18 Stunningly Rare Albino Animals

Close-up of albino rattlesnake coiled up

P_Wei / Getty Images

In the animal kingdom, color is key. Sometimes it reveals an animal's sex, as with birds, and other times it's a warning sign, as is the case with poison dart frogs or venomous coral snakes. Of course, animals use their colors for protection, too, to camouflage themselves while hunting or to avoid becoming prey.

So, what happens when an animal lacks the ability to produce the melanin that makes those defining colors? Many of those animals have albinism, a genetic disorder that causes a lack of the pigment melanin, resulting in very light skin, eyes, and hair.

Here are 18 rare and beautiful albino animals.

1
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Alligator

An albino alligator lounges in its habitat.

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Two albino American alligators (Alligator mississippiensis) reside at the Alligator Bay zoological park in France, but the U.S. has some, too. One of the most famous (named Claude) is a popular attraction at the California Academy of Sciences. Probably because albinism can be inherited, many albino alligators were found year after year in a single nest in Louisiana.

Most alligator hatchlings are eaten before reaching adulthood, and albino alligators especially don't survive long in the wild. Even if they manage to escape predators (such as birds, raccoons, bobcats, large fish, and other alligators), their pale skin leaves them vulnerable to sunburns.

2
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Hummingbird

An albino hummingbird in flight.

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The ruby-throated hummingbird is one of the most common hummingbird species in North America, and albinos of this species have pinkish eyes, feet, and bills. To get an idea of how rare this is, the chance of a bird being albino is believed to be 0.0005%.

Only a few albino ruby-throated hummingbirds have been reported throughout history. Since 2019, they have been spotted in Ohio and Alabama, but those sightings were not expert-verified.

3
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Ferret

An albino ferret squinting on sandy ground.

Tambako The Jaguar /  Flickr / CC BY-ND 2.0

In general, ferrets don't have great vision—they're nearsighted and see best in low light—making the visual challenges that come along with being albino a double-whammy and, in fact, dangerous. Prolonged exposure to sunlight can actually damage an albino ferret's eyes. Despite the defect, one study found that albino ferrets performed almost as well as their pigmented counterparts in visual movement tests.

4
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Squirrel

An albino squirrel plucking berries from branch.

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If you see an all-white squirrel with pink or red eyes, you know it's really albino. All-white squirrels with dark eyes are likely leucistic, not albino. Leucism is a partial loss of pigmentation, which can make the animal have white or patchy-colored skin, hair, or feathers. However, the pigment in the eyes are notably not affected by the condition, unlike with albinism.

Leucistic squirrels are more common than albino squirrels.

5
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Rattlesnake

An albino rattlesnake coiled in rocky crevice.

dbarronoss / Flickr / CC BY-NC-ND 2.0

Albino rattlesnakes have white underbellies and yellowish scales. One species, the albino western diamondback, for example, can be distinguished from its traditional counterparts by how its telltale diamond patterning appears in deep-yellow tones. Normally, these aggressively defensive snakes have a chalky gray-brown to dull-red coloring featuring their namesake diamond pattern.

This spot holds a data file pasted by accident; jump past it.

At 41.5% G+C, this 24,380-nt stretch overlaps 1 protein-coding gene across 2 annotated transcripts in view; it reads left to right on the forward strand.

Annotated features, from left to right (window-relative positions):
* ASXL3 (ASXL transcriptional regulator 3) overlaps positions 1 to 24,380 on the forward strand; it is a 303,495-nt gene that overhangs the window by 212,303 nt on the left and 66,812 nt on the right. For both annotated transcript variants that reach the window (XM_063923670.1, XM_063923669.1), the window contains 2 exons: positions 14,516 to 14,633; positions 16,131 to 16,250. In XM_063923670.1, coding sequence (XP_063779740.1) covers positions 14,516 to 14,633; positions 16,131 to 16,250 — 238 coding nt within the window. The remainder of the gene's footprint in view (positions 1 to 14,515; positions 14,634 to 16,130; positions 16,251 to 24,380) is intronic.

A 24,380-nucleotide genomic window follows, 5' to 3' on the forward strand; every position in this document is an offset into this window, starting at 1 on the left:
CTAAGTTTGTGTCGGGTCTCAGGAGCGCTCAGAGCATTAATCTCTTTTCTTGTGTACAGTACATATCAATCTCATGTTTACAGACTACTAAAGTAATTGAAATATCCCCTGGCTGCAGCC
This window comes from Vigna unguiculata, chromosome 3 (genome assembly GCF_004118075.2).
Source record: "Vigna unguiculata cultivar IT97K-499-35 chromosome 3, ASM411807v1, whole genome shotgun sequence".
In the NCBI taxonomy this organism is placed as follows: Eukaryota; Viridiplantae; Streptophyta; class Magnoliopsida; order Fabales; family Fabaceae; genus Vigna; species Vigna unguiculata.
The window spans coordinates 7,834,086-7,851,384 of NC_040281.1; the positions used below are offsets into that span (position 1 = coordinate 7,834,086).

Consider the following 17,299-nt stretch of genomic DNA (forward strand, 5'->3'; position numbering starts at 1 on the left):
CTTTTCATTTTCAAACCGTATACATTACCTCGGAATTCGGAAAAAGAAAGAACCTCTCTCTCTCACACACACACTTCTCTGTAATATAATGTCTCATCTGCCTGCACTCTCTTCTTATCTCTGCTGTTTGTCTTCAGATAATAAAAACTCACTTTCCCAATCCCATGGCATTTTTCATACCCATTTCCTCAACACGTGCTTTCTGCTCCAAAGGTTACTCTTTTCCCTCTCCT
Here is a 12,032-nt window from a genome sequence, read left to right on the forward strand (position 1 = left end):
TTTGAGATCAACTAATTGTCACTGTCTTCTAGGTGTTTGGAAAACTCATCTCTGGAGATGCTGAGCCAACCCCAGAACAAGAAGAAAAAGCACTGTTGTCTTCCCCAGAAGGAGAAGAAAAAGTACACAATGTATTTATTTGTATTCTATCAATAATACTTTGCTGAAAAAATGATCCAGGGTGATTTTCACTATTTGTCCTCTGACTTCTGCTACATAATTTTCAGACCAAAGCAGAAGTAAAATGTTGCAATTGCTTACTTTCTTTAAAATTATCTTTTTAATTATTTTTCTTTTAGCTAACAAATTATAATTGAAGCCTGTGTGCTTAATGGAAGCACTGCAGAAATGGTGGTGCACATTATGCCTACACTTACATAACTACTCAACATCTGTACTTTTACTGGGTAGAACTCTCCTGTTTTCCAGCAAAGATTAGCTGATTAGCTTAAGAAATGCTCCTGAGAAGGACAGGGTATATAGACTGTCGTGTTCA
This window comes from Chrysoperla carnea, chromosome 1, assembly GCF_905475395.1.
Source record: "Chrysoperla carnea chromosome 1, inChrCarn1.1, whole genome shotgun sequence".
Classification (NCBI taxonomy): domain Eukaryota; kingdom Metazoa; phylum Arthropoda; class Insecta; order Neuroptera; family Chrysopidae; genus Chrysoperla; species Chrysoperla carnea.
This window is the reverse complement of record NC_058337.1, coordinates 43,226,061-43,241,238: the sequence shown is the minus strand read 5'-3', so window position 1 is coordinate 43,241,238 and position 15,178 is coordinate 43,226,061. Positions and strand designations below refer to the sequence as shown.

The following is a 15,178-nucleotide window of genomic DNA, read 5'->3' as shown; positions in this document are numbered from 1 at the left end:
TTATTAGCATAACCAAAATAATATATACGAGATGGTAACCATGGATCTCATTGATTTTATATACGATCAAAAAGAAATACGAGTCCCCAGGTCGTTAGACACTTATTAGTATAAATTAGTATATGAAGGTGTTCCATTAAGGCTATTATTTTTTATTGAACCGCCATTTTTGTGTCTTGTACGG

Arizona State University cared for one named Hector that died at the age of 25 in 2019. In 2021, a wild one was captured (and eventually released) in the Texas Hill Country region.

6
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Gorilla

Snowflake the gorilla holing a rope.

Ettore Balocchi / Flickr / CC BY 2.0

Snowflake is an albino gorilla that used to live in Spain's Barcelona Zoo. He was euthanized in 2003 after being diagnosed with a rare form of skin cancer, likely caused by his albinism. He was the world's only known white gorilla.

In a scientific first, researchers sequenced his genome. Then, they made another, more surprising discovery: that Snowflake was inbred. This find represents the first evidence of inbreeding in wild Western lowland gorillas.

7
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Turtle

An albino turtle on green grass.

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In 2016, a rare albino turtle was reportedly spotted right after it hatched on a beach in Queensland, Australia. Onlookers noted that the creature seems to have stayed in the nest a few days longer than its more colorful siblings.

Queensland's Threatened Species Unit chief scientist, Dr. Col Limpus, told the Australian Broadcasting Corporation that an albino turtle birth was extremely rare, saying it only occurred in "one in many hundreds of thousands of eggs that are laid."

8
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Kangaroo

An albino kangaroo carrying her joey.

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Even for Australians who see kangaroos every day, it's rare to see one with all-white fur. These peculiar 'roos have a genetic predisposition for vision and hearing problems, making them especially vulnerable to predators.

In 2021, a white kangaroo named Cosmo was born at New York's Animal Adventure Park. The kangaroo was diagnosed with leucism, however, not albinism—it was clear by the dark eyes.

9
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Zebra

An albino zebra grazing on grass.

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This iteration of albinism might remind you of the Fruit Strip Gum you loved in the '90s. Here, the characteristic black stripes of the zebra are an orangey-gold color, inspiring the nickname "golden zebra." Albino zebras can range in color from this tan shade to almost completely white, but they always retain a faint stripe pattern.

Zebras are one of the only animal species that might benefit from albinism. On dry, dusty plains, this coloring may actually help them blend in more with the environment.

10
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Buffalo

A young albino buffalo looks back at the camera.